My colleague Heather Staker’s recent blog, “Secret to organizing teachers for blended learning,” makes a powerful point. No amount of teacher training by itself will help teachers use technology to personalize learning to its fullest. Instead, organizing the right team to lead a technology implementation is the necessary first step.
In her piece, Heather outlines how different team structures are designed to solve specific types of problems and bring about different levels of change. The kind of problem a school is solving dictates what type of team structure it needs to use to be successful. Only certain types of teams are able to create certain blended-learning models, for example.
This is an important insight, not just for what it says directly, but also for how it flies in the face of conventional wisdom in the edtech world. Too often in the edtech world, people claim technology would have impact if only we paid for professional development alongside it.
So purchase loads of iPads, create 1:1 computing environments, stir, and simply add a dose of PD.
The problem is that there’s hardly any evidence that that improves student outcomes. There are of course some stories, but there is no research that shows that professional development was the secret sauce. That might not mean much by itself, but the bulk of the evidence on professional development more generally is that it’s pretty poor.
To take this a step further, in my experience, the technology that a school uses tends to be far less important than the model in which it is used, which is one of the fundamental insights in Disrupting Class. Technology can be crammed into existing models and change very little—as Larry Cuban has documented over and over—or it can be used in dramatically new models to very different effect. The model is critical.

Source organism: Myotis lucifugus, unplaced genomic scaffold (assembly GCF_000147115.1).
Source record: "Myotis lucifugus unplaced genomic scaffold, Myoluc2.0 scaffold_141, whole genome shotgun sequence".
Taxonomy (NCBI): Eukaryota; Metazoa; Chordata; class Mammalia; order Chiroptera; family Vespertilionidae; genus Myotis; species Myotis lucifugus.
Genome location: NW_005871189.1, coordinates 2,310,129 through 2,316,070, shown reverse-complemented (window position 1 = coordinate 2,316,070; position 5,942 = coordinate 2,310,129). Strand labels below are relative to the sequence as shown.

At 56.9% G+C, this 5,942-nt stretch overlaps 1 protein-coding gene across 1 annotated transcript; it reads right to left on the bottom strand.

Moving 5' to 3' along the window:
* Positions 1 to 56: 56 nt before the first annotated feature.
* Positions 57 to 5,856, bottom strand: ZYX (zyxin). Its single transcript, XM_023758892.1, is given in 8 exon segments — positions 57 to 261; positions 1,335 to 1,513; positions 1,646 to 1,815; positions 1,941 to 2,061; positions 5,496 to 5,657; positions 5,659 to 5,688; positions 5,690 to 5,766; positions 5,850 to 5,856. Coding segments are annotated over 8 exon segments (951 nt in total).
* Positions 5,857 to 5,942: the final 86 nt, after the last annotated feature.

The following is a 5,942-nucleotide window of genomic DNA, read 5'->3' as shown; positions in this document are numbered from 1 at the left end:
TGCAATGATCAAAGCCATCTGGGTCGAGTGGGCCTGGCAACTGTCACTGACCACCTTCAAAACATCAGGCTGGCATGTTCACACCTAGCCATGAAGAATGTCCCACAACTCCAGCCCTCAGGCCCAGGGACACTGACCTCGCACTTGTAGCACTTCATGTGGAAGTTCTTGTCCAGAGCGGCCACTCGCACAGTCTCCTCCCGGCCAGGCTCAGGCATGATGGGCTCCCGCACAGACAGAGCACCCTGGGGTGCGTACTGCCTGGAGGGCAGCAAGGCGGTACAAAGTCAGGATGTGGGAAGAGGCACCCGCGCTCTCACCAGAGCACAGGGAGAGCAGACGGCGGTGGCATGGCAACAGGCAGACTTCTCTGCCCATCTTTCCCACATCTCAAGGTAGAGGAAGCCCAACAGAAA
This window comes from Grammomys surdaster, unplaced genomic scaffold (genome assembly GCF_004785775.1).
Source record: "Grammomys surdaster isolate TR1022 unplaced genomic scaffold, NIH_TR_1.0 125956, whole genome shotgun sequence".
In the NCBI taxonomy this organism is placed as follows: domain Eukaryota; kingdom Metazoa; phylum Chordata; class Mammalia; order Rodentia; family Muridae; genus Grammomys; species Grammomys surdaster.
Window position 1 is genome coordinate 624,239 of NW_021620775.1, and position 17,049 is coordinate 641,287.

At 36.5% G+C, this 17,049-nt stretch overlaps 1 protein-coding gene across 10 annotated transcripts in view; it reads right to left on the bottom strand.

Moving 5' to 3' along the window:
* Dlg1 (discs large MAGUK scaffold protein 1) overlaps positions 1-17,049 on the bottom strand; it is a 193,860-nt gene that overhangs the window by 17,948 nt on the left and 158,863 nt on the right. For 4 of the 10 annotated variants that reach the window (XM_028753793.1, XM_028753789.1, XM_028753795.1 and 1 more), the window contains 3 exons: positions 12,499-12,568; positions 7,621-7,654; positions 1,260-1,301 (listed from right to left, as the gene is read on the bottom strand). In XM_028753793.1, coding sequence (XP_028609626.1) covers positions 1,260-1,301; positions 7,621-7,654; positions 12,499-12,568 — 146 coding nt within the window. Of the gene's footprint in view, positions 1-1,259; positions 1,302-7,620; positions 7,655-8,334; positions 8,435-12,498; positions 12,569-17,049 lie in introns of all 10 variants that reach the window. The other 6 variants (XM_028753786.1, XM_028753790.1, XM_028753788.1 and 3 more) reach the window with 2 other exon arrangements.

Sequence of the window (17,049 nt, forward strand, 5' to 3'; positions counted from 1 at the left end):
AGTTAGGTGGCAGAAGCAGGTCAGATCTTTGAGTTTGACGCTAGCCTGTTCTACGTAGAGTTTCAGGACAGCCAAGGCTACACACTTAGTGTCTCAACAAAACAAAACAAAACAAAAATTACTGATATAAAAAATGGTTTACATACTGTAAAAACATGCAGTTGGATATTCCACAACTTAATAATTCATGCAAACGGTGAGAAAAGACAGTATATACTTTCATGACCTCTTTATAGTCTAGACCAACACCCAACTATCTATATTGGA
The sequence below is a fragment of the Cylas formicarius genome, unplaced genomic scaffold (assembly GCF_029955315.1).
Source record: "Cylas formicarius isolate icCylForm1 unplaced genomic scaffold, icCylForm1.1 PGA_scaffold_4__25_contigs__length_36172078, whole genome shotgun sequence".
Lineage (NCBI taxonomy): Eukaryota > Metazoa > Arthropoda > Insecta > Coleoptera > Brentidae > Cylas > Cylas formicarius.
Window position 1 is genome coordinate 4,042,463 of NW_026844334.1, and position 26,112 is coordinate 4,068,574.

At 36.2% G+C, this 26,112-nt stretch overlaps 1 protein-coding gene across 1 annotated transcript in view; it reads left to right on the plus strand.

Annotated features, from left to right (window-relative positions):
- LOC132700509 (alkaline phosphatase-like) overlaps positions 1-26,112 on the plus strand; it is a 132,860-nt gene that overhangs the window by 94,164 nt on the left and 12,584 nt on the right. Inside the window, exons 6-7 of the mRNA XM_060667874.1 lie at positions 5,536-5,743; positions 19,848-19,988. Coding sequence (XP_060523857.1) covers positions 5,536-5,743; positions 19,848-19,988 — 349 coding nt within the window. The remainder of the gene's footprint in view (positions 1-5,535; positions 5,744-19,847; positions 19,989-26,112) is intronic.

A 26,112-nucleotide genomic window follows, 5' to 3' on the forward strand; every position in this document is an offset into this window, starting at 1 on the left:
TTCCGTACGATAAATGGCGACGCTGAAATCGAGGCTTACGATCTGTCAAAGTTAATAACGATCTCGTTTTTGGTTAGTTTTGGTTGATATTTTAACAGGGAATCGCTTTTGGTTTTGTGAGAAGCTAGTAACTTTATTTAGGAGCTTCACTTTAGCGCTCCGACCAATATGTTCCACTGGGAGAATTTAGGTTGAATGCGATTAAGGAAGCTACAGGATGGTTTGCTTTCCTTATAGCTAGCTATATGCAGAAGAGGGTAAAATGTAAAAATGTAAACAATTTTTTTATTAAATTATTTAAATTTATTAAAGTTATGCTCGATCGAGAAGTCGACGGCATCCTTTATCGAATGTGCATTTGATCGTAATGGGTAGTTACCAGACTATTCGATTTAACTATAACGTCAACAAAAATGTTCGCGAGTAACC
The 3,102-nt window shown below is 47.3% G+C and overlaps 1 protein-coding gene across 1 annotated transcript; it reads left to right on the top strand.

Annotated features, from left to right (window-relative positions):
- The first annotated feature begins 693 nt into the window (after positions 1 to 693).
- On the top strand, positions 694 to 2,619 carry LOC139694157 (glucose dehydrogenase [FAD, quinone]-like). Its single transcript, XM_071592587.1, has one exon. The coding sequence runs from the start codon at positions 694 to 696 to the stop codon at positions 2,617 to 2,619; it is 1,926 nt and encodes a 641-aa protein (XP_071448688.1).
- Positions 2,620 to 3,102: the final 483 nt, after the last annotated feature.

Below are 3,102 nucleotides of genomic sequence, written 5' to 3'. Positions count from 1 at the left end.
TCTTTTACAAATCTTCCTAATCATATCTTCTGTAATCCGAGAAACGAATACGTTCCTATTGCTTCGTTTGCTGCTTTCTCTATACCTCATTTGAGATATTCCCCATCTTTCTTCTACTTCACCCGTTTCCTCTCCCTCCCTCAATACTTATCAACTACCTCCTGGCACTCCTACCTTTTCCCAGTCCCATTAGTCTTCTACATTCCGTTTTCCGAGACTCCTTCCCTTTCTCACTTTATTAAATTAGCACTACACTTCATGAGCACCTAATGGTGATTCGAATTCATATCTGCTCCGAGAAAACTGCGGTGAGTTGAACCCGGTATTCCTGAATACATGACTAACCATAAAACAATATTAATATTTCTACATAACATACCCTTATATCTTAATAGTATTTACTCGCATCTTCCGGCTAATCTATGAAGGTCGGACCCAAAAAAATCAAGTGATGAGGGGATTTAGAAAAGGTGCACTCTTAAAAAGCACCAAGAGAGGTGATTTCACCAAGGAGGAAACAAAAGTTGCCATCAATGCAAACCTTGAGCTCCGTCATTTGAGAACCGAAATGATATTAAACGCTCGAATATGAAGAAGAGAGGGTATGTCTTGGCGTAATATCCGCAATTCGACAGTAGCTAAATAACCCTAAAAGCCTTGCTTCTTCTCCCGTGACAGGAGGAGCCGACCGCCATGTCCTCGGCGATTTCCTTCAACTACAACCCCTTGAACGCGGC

Now this doesn’t mean that professional development is pointless. The role of the teacher changes dramatically in blended-learning models designed to personalize learning for students. Many teachers in blended-learning schools say that roughly 5 percent of their teacher preparation prepared them for what is now 95 percent of their job, and 95 of their teacher preparation prepared them for what is now 5 percent of their job. They legitimately need to build new skills to be successful in these new models.
But that shift happens only once the model is in place. The new skills often do not make sense in the old models. There isn’t time for teachers to do them so they create more work and complicate teachers’ lives. In new models designed to personalize learning, these new skills fall into place far more naturally. It just doesn’t make sense to carry on old practices designed to teach large batches of students.
To get these models in place that can personalize learning for students, schools need to organize the right teams.
The takeaway? Start by defining the problem you’re trying to solve; deploy the right team to attack it; design the model; and then figure out what professional development you need. Not the other way around.